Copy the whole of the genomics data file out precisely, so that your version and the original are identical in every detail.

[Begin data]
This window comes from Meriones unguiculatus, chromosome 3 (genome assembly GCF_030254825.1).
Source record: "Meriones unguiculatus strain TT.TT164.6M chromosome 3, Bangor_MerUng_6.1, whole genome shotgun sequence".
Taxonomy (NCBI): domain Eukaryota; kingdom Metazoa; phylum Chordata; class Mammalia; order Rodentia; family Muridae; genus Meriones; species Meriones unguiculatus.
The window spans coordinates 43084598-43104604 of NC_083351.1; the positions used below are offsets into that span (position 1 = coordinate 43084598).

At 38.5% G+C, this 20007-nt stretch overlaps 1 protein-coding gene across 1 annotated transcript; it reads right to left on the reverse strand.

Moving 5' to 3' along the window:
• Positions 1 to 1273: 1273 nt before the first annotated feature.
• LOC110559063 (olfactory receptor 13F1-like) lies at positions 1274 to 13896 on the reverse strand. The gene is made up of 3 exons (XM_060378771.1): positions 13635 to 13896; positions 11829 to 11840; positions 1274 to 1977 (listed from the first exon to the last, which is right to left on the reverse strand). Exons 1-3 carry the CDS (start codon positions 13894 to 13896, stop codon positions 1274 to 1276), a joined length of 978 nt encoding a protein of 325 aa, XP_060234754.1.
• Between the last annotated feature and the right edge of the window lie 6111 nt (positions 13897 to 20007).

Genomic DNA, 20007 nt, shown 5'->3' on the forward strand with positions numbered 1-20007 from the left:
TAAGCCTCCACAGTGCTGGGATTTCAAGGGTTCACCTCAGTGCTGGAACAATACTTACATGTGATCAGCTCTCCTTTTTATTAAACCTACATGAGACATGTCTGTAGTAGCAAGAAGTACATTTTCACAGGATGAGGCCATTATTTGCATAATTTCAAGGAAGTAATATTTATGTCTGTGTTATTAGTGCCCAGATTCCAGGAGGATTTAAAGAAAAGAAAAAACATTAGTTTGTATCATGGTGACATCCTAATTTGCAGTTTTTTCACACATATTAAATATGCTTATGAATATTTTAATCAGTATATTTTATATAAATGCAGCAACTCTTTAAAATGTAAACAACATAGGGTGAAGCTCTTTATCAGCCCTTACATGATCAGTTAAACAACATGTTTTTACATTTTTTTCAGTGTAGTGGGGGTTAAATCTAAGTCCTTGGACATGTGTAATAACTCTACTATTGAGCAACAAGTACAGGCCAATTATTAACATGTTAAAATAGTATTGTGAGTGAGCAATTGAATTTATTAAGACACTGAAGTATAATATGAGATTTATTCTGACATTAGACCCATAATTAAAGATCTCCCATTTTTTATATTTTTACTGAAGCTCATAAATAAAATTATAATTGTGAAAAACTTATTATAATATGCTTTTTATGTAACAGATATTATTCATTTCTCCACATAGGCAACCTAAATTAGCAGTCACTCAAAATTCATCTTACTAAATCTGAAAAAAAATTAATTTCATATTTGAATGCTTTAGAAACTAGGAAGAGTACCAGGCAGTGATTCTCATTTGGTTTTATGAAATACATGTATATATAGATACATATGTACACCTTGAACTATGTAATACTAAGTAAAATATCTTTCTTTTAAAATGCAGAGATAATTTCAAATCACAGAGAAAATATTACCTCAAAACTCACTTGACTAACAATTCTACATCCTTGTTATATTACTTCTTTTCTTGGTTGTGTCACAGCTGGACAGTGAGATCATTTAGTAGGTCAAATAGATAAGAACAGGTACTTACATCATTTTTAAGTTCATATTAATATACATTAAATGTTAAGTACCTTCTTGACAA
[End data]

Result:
This window comes from Meriones unguiculatus, chromosome 3 (genome assembly GCF_030254825.1).
Source record: "Meriones unguiculatus strain TT.TT164.6M chromosome 3, Bangor_MerUng_6.1, whole genome shotgun sequence".
Taxonomy (NCBI): domain Eukaryota; kingdom Metazoa; phylum Chordata; class Mammalia; order Rodentia; family Muridae; genus Meriones; species Meriones unguiculatus.
The window spans coordinates 43084598-43104604 of NC_083351.1; the positions used below are offsets into that span (position 1 = coordinate 43084598).

At 38.5% G+C, this 20007-nt stretch overlaps 1 protein-coding gene across 1 annotated transcript; it reads right to left on the reverse strand.

Moving 5' to 3' along the window:
• Positions 1 to 1273: 1273 nt before the first annotated feature.
• LOC110559063 (olfactory receptor 13F1-like) lies at positions 1274 to 13896 on the reverse strand. The gene is made up of 3 exons (XM_060378771.1): positions 13635 to 13896; positions 11829 to 11840; positions 1274 to 1977 (listed from the first exon to the last, which is right to left on the reverse strand). Exons 1-3 carry the CDS (start codon positions 13894 to 13896, stop codon positions 1274 to 1276), a joined length of 978 nt encoding a protein of 325 aa, XP_060234754.1.
• Between the last annotated feature and the right edge of the window lie 6111 nt (positions 13897 to 20007).

Genomic DNA, 20007 nt, shown 5'->3' on the forward strand with positions numbered 1-20007 from the left:
TAAGCCTCCACAGTGCTGGGATTTCAAGGGTTCACCTCAGTGCTGGAACAATACTTACATGTGATCAGCTCTCCTTTTTATTAAACCTACATGAGACATGTCTGTAGTAGCAAGAAGTACATTTTCACAGGATGAGGCCATTATTTGCATAATTTCAAGGAAGTAATATTTATGTCTGTGTTATTAGTGCCCAGATTCCAGGAGGATTTAAAGAAAAGAAAAAACATTAGTTTGTATCATGGTGACATCCTAATTTGCAGTTTTTTCACACATATTAAATATGCTTATGAATATTTTAATCAGTATATTTTATATAAATGCAGCAACTCTTTAAAATGTAAACAACATAGGGTGAAGCTCTTTATCAGCCCTTACATGATCAGTTAAACAACATGTTTTTACATTTTTTTCAGTGTAGTGGGGGTTAAATCTAAGTCCTTGGACATGTGTAATAACTCTACTATTGAGCAACAAGTACAGGCCAATTATTAACATGTTAAAATAGTATTGTGAGTGAGCAATTGAATTTATTAAGACACTGAAGTATAATATGAGATTTATTCTGACATTAGACCCATAATTAAAGATCTCCCATTTTTTATATTTTTACTGAAGCTCATAAATAAAATTATAATTGTGAAAAACTTATTATAATATGCTTTTTATGTAACAGATATTATTCATTTCTCCACATAGGCAACCTAAATTAGCAGTCACTCAAAATTCATCTTACTAAATCTGAAAAAAAATTAATTTCATATTTGAATGCTTTAGAAACTAGGAAGAGTACCAGGCAGTGATTCTCATTTGGTTTTATGAAATACATGTATATATAGATACATATGTACACCTTGAACTATGTAATACTAAGTAAAATATCTTTCTTTTAAAATGCAGAGATAATTTCAAATCACAGAGAAAATATTACCTCAAAACTCACTTGACTAACAATTCTACATCCTTGTTATATTACTTCTTTTCTTGGTTGTGTCACAGCTGGACAGTGAGATCATTTAGTAGGTCAAATAGATAAGAACAGGTACTTACATCATTTTTAAGTTCATATTAATATACATTAAATGTTAAGTACCTTCTTGACAA